Photo via AP
Football has always been promoted as a respite from mundane troubles; a game loved by all, where differences and worries can be put aside for 90 minutes; a party both for players and fans. And there is no bigger party than the World Cup. That spiel, however, has soured in the run-up to the first match between Brazil and Croatia. In the first World Cup to be held in a Latin American country in 20 years, threats of mass protests and civil disobedience are serious and have served to tie the mega-event with the broader social realities the host country faces.
As of today, the protests have been massive but far between. Street demonstrations have not yet garnered the momentum they gained during the Confederations Cup almost a year ago, but all signs point to an escalation. Back then, streets were packed with people asking for less attention to be put on football and more attention to wages, housing, transit fares and general socioeconomic conditions in the country.
Now, strikes from police forces in several Brazilian states, and from public transport workers in Sao Paulo have made it clear that the World Cup will serve as the perfect stage for what were already tense labor negotiations with the government. Several workers unions across the country have talked about countrywide strikes and the International Press Service is reporting that there are at least 15 protests scheduled for Opening Day –June 12– on the 12 cities where matches will eventually be held. And all of these manifestations reached a peak on Monday, when a small group of teachers on strike surrounded the Brazilian National Team bus and slowed it down as it tried to leave their hotel in Rio and take the 23 players and staff to its training grounds in Teresopolis. The bus eventually was able to continue on its way and nothing more serious happened than a few stickers pasted on the windows. However, it served as a reminder of the context that surrounds this World Cup.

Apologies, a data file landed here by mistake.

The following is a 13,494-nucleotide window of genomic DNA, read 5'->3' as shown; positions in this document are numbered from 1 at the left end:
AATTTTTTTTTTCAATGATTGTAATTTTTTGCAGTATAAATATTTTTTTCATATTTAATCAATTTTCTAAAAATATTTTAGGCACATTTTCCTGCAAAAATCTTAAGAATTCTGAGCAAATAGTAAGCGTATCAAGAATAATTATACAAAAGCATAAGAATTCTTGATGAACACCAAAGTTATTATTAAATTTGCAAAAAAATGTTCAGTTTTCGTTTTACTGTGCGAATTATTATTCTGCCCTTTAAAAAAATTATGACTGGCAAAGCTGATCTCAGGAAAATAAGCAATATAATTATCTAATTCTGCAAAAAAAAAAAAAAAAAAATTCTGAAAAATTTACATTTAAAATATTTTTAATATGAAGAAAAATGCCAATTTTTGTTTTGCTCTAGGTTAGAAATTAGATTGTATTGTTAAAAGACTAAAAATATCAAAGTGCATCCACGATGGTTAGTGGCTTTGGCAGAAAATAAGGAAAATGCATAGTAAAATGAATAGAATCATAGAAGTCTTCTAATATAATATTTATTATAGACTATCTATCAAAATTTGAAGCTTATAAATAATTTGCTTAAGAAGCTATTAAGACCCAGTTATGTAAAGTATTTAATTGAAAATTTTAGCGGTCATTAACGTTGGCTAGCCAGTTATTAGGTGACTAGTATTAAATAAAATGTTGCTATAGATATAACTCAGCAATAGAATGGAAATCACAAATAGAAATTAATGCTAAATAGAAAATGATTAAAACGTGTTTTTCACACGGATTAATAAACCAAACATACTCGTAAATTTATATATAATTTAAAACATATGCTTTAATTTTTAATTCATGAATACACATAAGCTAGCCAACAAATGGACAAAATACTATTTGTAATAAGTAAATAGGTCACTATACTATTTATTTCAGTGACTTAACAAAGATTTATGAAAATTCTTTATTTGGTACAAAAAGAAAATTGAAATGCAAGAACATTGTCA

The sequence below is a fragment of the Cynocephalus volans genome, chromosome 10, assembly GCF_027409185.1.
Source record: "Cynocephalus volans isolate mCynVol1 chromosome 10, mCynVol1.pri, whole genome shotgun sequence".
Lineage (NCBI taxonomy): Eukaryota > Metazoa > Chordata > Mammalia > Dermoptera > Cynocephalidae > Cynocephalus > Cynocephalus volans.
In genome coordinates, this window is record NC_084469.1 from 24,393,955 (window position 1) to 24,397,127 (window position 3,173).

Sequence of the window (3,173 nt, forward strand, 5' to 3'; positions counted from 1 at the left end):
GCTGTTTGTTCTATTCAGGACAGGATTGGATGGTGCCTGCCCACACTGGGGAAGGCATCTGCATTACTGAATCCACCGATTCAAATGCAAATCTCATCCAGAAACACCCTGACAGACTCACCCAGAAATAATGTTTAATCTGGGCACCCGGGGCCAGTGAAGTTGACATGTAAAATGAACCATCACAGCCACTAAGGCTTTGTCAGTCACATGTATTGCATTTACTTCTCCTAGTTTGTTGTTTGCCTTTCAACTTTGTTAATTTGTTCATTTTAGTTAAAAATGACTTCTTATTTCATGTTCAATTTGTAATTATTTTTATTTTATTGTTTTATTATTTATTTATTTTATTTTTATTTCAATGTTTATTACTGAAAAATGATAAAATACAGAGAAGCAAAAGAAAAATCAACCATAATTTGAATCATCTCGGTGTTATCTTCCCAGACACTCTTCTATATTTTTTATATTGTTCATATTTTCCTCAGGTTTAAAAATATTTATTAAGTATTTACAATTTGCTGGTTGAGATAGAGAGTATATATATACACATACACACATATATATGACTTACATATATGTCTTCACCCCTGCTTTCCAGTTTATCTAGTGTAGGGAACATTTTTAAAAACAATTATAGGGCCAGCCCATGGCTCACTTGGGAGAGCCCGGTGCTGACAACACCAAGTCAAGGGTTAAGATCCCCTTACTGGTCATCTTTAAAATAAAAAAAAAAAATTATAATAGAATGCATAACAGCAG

Brazil in particular –and the region in general– have been looking for ways to showcase their advances, their modernity, and their ability to compete with the biggest economies in the world. These mega-events –World Cups, Olympic Games– usually contribute to amplifying and highlighting many of the domestic tensions the host country is ridden with. That was certainly true of the most recent Winter Olympic Games in Russia, and farther back, of South Africa and its domestic plights.
In the case of Brazil, it’s not only fans and tourists who are anxiously counting the days until the first whistle blows. The Brazilian government must be feeling the pressure as well and it will be very interesting to see how it reacts in the coming days to the heightened — and possibly more radicalized — protests.